Cell culture and/or animal studies
At ambient temperature. Upon receipt, store the product at the temperature recommended below.
All components are stable for one year, (from Invoice Date), when stored at 15–25°C. The glass vial containing collagen standard should be stored at +4°C once opened.
2.5 – 12.5 μg using 250μl of Alkali Reagent to recover the collagen bound dye
10 – 50 μg using 1000μl of Alkali Reagent to recover the collagen bound dye
Limit of Detection
- The Sircol Assay is a dye-binding method designed for the analysis of acid and pepsin-soluble collagens. The assay can assess the rate of newly synthesised collagen produced during periods of rapid growth and development. New collagen is also generated during inflammation, wound healing and tumour development.
- The Sircol Assay is suitable for monitoring collagen produced in situ or during in-vitro cell culture and in-vitro extracellular matrix, (ECM), formation.
- Mammalian collagens; Types I to V can be measured. Sircol Dye reagent does not discriminate between collagen types, binding to the [Gly-X-Y]n helical structure as found in collagen.
- Not suitable for covalent cross-linked collagen. This insoluble collagen can be estimated, following acid hydrolysis, (HCl (6M), 110 °CC, overnight), with an amino acid analyser to measure the collagen marker - hydroxyproline.
- Manufactured by Biocolor.
Extracellular matrix, Animal studies
Soluble and Insoluble Collagen measurement Collagen is the most abundant protein found in animals. During a healthy life span the insoluble, covalent, cross-linked collagen fibers retain their biophysical functions and shapes. The collagen fibers remain isolated from most of the biochemical activities of the cells.
Trauma caused by metabolic internal events, external chemical agents or physical injuries however, quickly lead to dramatic activity, resulting in rapid collagen removal followed by a wound healing response (collagen regeneration and associated remodeling). Newly formed soluble collagen production and the residual insoluble collagen fibers can be monitored using the Sircol Soluble Collagen and Sircol Insoluble Collagen Assays.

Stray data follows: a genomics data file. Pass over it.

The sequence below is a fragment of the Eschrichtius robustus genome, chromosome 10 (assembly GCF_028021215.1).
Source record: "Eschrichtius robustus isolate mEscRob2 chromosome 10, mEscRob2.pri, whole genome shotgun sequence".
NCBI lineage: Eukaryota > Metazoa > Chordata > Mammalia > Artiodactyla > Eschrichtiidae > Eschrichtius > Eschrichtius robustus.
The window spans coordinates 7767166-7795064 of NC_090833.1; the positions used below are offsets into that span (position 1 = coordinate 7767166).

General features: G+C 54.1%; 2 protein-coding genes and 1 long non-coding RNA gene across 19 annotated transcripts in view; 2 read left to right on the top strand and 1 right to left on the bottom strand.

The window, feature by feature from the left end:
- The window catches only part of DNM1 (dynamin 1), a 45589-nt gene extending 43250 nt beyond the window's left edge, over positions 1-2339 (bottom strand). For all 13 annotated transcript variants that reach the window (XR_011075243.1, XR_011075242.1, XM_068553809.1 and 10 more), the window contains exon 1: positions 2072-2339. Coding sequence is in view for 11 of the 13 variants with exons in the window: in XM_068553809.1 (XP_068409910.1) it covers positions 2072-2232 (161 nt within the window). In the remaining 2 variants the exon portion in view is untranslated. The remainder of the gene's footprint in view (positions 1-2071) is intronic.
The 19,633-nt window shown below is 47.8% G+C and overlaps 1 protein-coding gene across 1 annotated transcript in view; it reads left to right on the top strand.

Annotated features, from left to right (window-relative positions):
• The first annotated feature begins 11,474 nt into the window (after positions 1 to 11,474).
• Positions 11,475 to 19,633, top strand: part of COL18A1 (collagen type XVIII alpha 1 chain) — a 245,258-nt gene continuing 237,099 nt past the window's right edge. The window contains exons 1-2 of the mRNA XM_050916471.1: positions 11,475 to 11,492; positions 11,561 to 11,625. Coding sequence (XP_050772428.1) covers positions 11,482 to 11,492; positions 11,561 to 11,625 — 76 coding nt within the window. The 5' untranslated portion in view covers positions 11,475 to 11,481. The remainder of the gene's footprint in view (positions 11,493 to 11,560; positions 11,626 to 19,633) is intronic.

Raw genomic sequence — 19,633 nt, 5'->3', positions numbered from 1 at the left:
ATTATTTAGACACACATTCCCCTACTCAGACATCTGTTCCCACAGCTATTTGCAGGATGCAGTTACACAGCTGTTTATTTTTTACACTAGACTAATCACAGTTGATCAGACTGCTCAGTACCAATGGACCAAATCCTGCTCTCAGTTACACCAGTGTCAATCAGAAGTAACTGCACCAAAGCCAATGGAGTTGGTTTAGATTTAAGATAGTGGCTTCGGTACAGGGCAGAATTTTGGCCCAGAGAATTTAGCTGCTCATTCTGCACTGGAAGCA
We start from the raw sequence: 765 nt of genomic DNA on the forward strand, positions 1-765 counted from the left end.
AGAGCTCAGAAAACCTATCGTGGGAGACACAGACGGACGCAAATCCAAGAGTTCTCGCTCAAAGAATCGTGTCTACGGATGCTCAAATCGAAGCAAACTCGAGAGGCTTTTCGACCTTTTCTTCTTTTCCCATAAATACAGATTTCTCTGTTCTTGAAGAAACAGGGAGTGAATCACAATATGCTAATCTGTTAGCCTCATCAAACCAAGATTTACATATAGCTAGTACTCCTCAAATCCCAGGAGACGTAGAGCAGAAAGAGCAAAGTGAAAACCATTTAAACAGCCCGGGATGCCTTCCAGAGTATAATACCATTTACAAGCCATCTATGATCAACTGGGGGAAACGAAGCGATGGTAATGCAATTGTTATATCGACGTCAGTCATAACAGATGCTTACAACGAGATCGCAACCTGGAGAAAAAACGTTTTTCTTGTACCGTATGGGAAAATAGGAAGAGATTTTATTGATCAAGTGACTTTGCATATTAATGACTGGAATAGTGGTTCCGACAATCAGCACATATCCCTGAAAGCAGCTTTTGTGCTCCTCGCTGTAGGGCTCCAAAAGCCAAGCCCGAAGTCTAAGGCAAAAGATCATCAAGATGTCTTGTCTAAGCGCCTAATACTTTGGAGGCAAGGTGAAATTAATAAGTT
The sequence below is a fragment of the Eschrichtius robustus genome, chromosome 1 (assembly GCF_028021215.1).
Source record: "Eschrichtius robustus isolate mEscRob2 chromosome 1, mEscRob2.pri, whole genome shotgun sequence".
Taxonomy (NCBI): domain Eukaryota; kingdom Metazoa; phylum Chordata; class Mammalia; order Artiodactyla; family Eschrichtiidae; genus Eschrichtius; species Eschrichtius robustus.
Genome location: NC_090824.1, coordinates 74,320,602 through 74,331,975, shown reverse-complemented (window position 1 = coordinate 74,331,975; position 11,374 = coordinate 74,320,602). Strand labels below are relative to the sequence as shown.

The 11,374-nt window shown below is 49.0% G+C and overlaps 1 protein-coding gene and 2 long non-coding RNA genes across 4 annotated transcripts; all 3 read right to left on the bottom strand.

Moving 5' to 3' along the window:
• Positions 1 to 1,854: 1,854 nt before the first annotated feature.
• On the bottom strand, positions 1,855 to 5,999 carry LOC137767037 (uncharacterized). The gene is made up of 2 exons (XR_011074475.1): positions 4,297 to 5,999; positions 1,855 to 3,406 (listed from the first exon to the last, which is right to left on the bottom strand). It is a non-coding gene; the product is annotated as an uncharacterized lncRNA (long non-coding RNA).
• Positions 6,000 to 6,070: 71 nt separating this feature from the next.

Collagen proteins contain one or more domains with a triple helical structure. The three chains are described as alpha chains and should not be confused with the alpha helixes found in other proteins. The fibrillar collagens (Types I, II, III, V & XI) have most of their alpha chain structure composed of a continuous repeating tri-peptide sequence made up of glycine in every third amino acid residue [(gly-X-Y)n ]. It is to this sequence that the Sircol Dye binds.
Proline is frequently an occupant in the ‘Y’ location of the tri-peptide [(gly-X-Y)n]. Many of these residues are converted, post translation, into hydroxyproline residues prior to triple helix formation and the release of the tropocollagen into the ECM.
Until now, an investigator seeking to measure covalent cross-linked insoluble collagen required measurements based on free hydroxyproline content - a procedure that requires strong acid (6.0 M HCl), high temperatures (+ 95 0C) and overnight cooking (18 to 24 hrs).